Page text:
Is Style the Same As Voice?
Beginners often confuse the two, thinking they’re the same, but they’re not the same. They may sound similar in what they do, but there are differences.
When we talk about voice, we’re describing the writer’s personal voice; his or her personality. It’s a highly particular and distinctive tone, a developed way of writing that is unique to the writer, formed from their personality and the way they construct their words, sentences and paragraphs. Voice is, and should be, as individual as a fingerprint. And it’s that fingerprint that readers come to recognise.
Think of someone’s voice – how different it is from others. It might be deep and velvety or it could be raspy and sexy. Or perhaps it’s helium like. Everyone’s actual voice is different and unique, and a writer’s voice works in much the same way, so voice is distinguished because of the way something is written, how it’s written and the tone of the writing.
The thing with voice is that is doesn’t happen overnight. It certainly doesn’t happen in your first novel. That’s because voice must be developed, and that process of discovering the individuality and distinctive tone takes a while, usually over a period of a couple of years.
A strong voice helps the writing stand out – it leaps from the page because it’s so different and unique. So writers should take the time to develop their voice instead of rushing into self-publishing something that is neither unique, nor stands out from the other millions of books.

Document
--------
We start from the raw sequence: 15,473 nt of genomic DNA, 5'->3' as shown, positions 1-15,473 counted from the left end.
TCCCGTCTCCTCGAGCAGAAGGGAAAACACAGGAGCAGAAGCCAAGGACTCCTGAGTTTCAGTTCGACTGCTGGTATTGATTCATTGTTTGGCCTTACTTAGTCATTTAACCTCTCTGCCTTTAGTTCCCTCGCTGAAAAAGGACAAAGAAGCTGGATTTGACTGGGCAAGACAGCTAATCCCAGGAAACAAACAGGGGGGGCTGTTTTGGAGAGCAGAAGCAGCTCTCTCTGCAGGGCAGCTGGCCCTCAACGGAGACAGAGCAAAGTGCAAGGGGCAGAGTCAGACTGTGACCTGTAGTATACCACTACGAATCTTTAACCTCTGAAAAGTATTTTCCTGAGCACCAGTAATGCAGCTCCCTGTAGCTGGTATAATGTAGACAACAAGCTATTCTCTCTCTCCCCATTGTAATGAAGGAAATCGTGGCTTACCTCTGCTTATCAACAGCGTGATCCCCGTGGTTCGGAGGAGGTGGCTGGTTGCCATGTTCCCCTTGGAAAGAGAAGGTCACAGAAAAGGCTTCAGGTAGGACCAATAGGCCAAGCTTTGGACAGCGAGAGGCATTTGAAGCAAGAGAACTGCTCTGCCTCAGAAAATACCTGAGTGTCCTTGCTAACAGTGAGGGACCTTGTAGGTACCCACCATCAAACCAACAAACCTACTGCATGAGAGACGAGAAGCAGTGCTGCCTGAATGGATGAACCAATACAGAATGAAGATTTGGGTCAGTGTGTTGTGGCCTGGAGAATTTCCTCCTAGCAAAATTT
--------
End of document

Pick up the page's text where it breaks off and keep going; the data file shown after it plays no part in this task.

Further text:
How do you know you’ve finally found your voice? It happens when you write with it without even noticing. When you re-read your work at editing stage, your voice will be there – those little tell-tale markers that pinpoint how you write, and no one else.
Style is more expansive than voice in that it encompasses so many things. Generally speaking, style is the way something is written, a manner within the narrative that readers recognise. People are said to have their own sense of style, and it’s no different with writing. Every writer has his or her own style of writing.
Some writers love elegant, descriptive writing. Others like to use long and complex sentences. Some prefer to dazzle with lots of symbolism, metaphors and imagery, while others writers use sparse prose and simple sentences, which gives the writing a raw, gritty narrative.
My readers know my style of writing – it makes use of semi colons and em-dashes and asides to enhance character, and descriptions are generally poetic.
Style is recognisable. Hemingway and Nabokov are recognisable by their descriptions. Stephen King, Terry Prachett and JK Rowling have their own styles. Dickens had a simple style, while Shakespeare’s was more romantic and ornate. Every one of them is different from the other – that unique way of writing separates them from each other.
The thing writers shouldn’t do is change their style or voice to suit a particular genre or to fit in with something. The result will be a contrived mess. If you have a style, whether that is minimalist, gritty, blunt, elaborate, florid or passionate, develop it, because it’s your unique stamp, and it will fit whatever genre you write.
Style and voice are different, yet they’re generally considered one and the same thing. In truth, an author’s style refers to the way he or she writes, while ‘author’s voice’ is the author’s personality and personal view of the world. Both require discovery and development.
Next week: Dramatic irony.